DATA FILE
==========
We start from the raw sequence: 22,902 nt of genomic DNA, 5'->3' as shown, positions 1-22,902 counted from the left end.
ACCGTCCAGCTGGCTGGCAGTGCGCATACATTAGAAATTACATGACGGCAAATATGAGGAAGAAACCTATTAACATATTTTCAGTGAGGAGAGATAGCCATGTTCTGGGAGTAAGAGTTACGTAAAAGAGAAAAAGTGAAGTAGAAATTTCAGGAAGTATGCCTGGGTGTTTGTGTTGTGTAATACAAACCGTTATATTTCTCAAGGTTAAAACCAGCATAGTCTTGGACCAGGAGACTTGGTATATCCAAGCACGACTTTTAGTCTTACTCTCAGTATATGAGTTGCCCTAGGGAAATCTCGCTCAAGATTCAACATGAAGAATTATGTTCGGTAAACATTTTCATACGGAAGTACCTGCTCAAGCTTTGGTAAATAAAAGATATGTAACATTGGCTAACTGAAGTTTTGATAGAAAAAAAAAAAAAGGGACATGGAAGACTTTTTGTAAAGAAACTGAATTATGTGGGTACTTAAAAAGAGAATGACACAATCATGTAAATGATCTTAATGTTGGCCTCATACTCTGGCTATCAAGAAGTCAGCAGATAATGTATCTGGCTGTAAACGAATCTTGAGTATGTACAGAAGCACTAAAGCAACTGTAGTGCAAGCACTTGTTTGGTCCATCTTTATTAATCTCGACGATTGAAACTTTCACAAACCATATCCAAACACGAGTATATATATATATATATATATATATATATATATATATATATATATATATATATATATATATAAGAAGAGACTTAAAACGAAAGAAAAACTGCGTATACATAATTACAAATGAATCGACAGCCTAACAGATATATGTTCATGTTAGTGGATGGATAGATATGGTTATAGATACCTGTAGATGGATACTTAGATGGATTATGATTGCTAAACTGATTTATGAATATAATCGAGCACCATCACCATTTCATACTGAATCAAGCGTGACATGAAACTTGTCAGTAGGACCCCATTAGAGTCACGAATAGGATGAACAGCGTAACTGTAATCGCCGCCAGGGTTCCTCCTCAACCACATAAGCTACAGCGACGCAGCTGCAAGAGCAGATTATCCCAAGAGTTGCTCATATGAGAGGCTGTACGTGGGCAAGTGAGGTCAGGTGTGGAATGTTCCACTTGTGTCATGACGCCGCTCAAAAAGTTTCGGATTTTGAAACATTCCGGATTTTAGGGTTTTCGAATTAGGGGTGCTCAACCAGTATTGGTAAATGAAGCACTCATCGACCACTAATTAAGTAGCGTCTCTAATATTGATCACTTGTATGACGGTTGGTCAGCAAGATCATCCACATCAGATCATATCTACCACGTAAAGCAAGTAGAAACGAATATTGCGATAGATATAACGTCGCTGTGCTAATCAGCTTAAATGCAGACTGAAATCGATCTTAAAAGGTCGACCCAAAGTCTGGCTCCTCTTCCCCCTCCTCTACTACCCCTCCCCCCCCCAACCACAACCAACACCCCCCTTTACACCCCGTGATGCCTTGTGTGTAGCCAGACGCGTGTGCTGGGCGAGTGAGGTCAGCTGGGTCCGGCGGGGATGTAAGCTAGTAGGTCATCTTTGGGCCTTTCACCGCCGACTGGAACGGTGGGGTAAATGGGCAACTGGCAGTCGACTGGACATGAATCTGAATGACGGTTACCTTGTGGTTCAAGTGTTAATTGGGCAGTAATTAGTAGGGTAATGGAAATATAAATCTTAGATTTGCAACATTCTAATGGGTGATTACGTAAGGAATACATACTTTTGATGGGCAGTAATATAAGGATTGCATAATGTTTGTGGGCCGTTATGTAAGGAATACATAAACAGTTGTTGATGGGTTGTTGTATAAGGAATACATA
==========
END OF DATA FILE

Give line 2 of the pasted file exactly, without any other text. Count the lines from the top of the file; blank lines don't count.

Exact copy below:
ACCGTCCAGCTGGCTGGCAGTGCGCATACATTAGAAATTACATGACGGCAAATATGAGGAAGAAACCTATTAACATATTTTCAGTGAGGAGAGATAGCCATGTTCTGGGAGTAAGAGTTACGTAAAAGAGAAAAAGTGAAGTAGAAATTTCAGGAAGTATGCCTGGGTGTTTGTGTTGTGTAATACAAACCGTTATATTTCTCAAGGTTAAAACCAGCATAGTCTTGGACCAGGAGACTTGGTATATCCAAGCACGACTTTTAGTCTTACTCTCAGTATATGAGTTGCCCTAGGGAAATCTCGCTCAAGATTCAACATGAAGAATTATGTTCGGTAAACATTTTCATACGGAAGTACCTGCTCAAGCTTTGGTAAATAAAAGATATGTAACATTGGCTAACTGAAGTTTTGATAGAAAAAAAAAAAAAGGGACATGGAAGACTTTTTGTAAAGAAACTGAATTATGTGGGTACTTAAAAAGAGAATGACACAATCATGTAAATGATCTTAATGTTGGCCTCATACTCTGGCTATCAAGAAGTCAGCAGATAATGTATCTGGCTGTAAACGAATCTTGAGTATGTACAGAAGCACTAAAGCAACTGTAGTGCAAGCACTTGTTTGGTCCATCTTTATTAATCTCGACGATTGAAACTTTCACAAACCATATCCAAACACGAGTATATATATATATATATATATATATATATATATATATATATATATATATATATATATATATAAGAAGAGACTTAAAACGAAAGAAAAACTGCGTATACATAATTACAAATGAATCGACAGCCTAACAGATATATGTTCATGTTAGTGGATGGATAGATATGGTTATAGATACCTGTAGATGGATACTTAGATGGATTATGATTGCTAAACTGATTTATGAATATAATCGAGCACCATCACCATTTCATACTGAATCAAGCGTGACATGAAACTTGTCAGTAGGACCCCATTAGAGTCACGAATAGGATGAACAGCGTAACTGTAATCGCCGCCAGGGTTCCTCCTCAACCACATAAGCTACAGCGACGCAGCTGCAAGAGCAGATTATCCCAAGAGTTGCTCATATGAGAGGCTGTACGTGGGCAAGTGAGGTCAGGTGTGGAATGTTCCACTTGTGTCATGACGCCGCTCAAAAAGTTTCGGATTTTGAAACATTCCGGATTTTAGGGTTTTCGAATTAGGGGTGCTCAACCAGTATTGGTAAATGAAGCACTCATCGACCACTAATTAAGTAGCGTCTCTAATATTGATCACTTGTATGACGGTTGGTCAGCAAGATCATCCACATCAGATCATATCTACCACGTAAAGCAAGTAGAAACGAATATTGCGATAGATATAACGTCGCTGTGCTAATCAGCTTAAATGCAGACTGAAATCGATCTTAAAAGGTCGACCCAAAGTCTGGCTCCTCTTCCCCCTCCTCTACTACCCCTCCCCCCCCCAACCACAACCAACACCCCCCTTTACACCCCGTGATGCCTTGTGTGTAGCCAGACGCGTGTGCTGGGCGAGTGAGGTCAGCTGGGTCCGGCGGGGATGTAAGCTAGTAGGTCATCTTTGGGCCTTTCACCGCCGACTGGAACGGTGGGGTAAATGGGCAACTGGCAGTCGACTGGACATGAATCTGAATGACGGTTACCTTGTGGTTCAAGTGTTAATTGGGCAGTAATTAGTAGGGTAATGGAAATATAAATCTTAGATTTGCAACATTCTAATGGGTGATTACGTAAGGAATACATACTTTTGATGGGCAGTAATATAAGGATTGCATAATGTTTGTGGGCCGTTATGTAAGGAATACATAAACAGTTGTTGATGGGTTGTTGTATAAGGAATACATA